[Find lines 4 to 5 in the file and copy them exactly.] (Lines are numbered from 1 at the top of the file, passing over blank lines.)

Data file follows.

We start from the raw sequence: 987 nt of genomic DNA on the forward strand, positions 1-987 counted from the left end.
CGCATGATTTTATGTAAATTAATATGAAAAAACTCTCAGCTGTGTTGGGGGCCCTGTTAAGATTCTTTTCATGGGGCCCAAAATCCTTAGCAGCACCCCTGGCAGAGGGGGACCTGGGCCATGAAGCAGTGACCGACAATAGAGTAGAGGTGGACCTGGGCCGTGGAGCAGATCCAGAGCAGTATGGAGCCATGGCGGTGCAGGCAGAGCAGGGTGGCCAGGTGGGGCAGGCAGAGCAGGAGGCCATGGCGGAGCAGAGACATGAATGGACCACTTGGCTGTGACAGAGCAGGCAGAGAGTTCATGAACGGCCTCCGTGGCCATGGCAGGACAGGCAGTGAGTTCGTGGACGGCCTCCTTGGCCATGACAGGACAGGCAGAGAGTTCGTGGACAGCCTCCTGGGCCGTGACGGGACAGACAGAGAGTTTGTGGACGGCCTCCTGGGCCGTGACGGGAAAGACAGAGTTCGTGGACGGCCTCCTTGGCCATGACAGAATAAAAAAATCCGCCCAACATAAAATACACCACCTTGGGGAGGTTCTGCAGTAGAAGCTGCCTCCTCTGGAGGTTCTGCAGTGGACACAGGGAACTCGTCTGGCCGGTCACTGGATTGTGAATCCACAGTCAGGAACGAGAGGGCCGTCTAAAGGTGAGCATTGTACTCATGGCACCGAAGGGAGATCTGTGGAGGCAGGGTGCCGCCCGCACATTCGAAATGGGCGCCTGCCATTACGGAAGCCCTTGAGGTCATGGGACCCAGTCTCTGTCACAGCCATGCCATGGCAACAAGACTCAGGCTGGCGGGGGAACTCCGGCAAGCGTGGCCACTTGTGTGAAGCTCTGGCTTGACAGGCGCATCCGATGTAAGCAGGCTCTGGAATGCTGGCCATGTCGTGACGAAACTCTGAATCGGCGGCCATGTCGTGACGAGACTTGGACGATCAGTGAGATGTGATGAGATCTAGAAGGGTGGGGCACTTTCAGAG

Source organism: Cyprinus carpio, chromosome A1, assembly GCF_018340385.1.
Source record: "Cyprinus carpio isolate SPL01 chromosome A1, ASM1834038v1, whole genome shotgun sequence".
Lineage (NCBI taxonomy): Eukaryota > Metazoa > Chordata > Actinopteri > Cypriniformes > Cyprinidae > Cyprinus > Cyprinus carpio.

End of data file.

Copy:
Source record: "Cyprinus carpio isolate SPL01 chromosome A1, ASM1834038v1, whole genome shotgun sequence".
Lineage (NCBI taxonomy): Eukaryota > Metazoa > Chordata > Actinopteri > Cypriniformes > Cyprinidae > Cyprinus > Cyprinus carpio.